By NBF News

The former boss of a Kent NHS trust where 90 people died in a superbug outbreak has been awarded more than £190,000 in damages.

Rose Gibb went to the Court of Appeal in a legal battle over her severance pay.

She left her job days before a report into a clostridium difficile (C. diff) outbreak at Maidstone and Tunbridge Wells NHS Trust was released.

Families involved in the outbreak called the payout an “outrage”.

The trust negotiated a £250,000 pay-off, but £175,000 was withheld.

Ms Gibb left her £150,000-a-year chief executive post in October 2007, days before a highly critical report highlighted problems with overcrowded and dirty wards.

The report concluded the infection was the main cause of death for 90 patients in 2007.

'Demonised by press'
Because she left by mutual agreement, Ms Gibb was in line for a £250,000 severance package, which included £174,573 compensation and £75,427 notice pay.

The Department of Health blocked the payment, although she eventually received the notice money.

A High Court judge ruled she was not entitled to £250,000, but gave her leave to appeal.

A two-day breach of contract case was heard at the Court of Appeal in March.

Ms Gibb said she was “demonised” by the press and used as a scapegoat in the Healthcare Commission's report.

She said she only resigned because she was relying on the trust honouring its £250,000 pay-off agreement, of which she has only received about £75,000 for leave notice.

In the Court of Appeal, Lord Justice Sedley said High Court judge Mr Justice Treacy had let himself be drawn into acting more as an auditor than a judge.

He also criticised the government's intervention.
“The effect of unwarranted departmental interference has thus been to trap the trust between a rock and a hard place and to expose it, in its attempt to escape, to heavy legal costs,” he said.

He said central government might have done better to recognise the trust was “making the best of a bad job” – a bad job which was the decision to sacrifice a senior official who had done nothing wrong.

Ending his ruling, he said: “Perhaps those responsible will now reflect that, since such blame as the report allocated was subsequently accepted by the trust's board – all of whom resigned following publication of the report – there had been no good reason to dismiss the CEO.”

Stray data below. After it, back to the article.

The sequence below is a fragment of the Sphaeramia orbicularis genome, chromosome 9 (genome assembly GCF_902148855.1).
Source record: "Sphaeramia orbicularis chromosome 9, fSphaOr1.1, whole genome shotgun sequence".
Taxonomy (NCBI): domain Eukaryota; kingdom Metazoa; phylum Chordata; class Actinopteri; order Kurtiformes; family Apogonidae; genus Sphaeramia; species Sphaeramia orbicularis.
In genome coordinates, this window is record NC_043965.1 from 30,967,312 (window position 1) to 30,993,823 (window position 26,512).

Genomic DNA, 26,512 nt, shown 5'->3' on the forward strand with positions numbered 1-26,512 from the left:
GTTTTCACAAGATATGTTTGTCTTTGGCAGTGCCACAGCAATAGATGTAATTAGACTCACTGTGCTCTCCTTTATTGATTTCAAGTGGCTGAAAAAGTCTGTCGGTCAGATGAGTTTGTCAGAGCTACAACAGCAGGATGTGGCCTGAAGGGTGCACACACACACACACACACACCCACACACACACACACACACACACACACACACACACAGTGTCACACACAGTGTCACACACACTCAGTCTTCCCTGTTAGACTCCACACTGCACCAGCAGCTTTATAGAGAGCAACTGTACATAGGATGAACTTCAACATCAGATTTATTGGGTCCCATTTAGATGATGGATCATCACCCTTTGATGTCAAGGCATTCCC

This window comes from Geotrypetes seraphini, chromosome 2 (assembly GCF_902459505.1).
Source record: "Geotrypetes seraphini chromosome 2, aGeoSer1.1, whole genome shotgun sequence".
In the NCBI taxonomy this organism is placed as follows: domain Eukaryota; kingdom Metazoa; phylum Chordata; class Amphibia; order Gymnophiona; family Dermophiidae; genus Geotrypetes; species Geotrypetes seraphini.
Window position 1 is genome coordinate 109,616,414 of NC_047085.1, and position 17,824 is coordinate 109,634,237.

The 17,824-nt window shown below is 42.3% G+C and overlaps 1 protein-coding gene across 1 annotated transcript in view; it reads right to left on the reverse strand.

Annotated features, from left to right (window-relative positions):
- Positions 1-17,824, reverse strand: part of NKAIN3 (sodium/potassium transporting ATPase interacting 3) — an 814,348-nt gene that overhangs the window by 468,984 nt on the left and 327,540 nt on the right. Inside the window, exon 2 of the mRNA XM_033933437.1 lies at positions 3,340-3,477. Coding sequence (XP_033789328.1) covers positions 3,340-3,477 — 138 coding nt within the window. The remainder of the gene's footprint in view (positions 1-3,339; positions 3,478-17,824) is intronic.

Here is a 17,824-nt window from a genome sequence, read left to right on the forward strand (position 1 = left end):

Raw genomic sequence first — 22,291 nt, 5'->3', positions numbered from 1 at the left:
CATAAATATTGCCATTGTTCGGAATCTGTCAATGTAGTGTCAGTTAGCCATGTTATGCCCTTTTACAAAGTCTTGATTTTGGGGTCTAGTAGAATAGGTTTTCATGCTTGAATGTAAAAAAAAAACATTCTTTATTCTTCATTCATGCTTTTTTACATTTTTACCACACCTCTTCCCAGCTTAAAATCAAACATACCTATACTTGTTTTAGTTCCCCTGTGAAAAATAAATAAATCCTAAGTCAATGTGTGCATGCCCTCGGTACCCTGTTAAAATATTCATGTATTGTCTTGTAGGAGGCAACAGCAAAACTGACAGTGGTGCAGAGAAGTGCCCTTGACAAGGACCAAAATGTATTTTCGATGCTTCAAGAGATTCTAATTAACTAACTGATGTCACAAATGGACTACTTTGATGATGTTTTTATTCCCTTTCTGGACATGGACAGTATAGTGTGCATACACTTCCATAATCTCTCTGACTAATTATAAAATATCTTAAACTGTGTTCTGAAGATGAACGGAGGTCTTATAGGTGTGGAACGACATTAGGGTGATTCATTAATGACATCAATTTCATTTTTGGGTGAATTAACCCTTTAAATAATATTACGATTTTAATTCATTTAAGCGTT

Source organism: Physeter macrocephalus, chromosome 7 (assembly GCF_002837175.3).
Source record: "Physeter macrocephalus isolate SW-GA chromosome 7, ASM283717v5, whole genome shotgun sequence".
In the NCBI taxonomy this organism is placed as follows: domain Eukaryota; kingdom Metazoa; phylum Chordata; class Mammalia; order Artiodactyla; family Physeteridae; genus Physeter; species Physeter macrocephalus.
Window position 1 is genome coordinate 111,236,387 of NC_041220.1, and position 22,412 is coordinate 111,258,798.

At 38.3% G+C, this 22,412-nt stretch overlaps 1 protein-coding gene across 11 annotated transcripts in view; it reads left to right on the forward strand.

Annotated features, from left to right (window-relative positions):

Lord Justice Sedley continued: “All this money, both compensation and costs, could have been spent on improving hygiene and patient care in the trust's hospitals.”

Former Bucks Fizz singer Cheryl Baker, whose mother-in-law Doreen Ford died at Maidstone Hospital in 2008 after contracting C. diff, said the compensation award was an “outrage”.

She said the former Kent NHS boss should hand the money to families who had lost loved ones.

Ms Baker also said she would be happy to join other families in contesting the decision.

She said: “I'm disgusted at the legal system that she should be allowed that money. She should be put in prison for what she did because she was indirectly responsible for those deaths.

“It was because of her that the cleaning wasn't done properly. I think it's absolutely disgusting.

“If she had any common sense, she would hand that money over to those who lost loved ones.”

Ms Baker added: “It's like rubbing our noses in it.”

The union which backed Ms Gibb, Managers in Partnership (MiP), said there had been “no winners” and neither the union or Ms Gibb were celebrating.

MiP chief executive Jon Restell said: “This case should never have come to court. It only did so because the NHS handled things so incompetently.”

He said the court had found ministers and officials in the last government were “more concerned with spin”.

He added Ms Gibb never shunned her responsibilities and left the trust against her wishes – when she would have remained in post to answer public concerns personally.

The NHS had acted in a way that failed to address concerns of the public and distressed relatives, he said.

Mr Restell called on the new government to ensure similar cases are avoided in the future.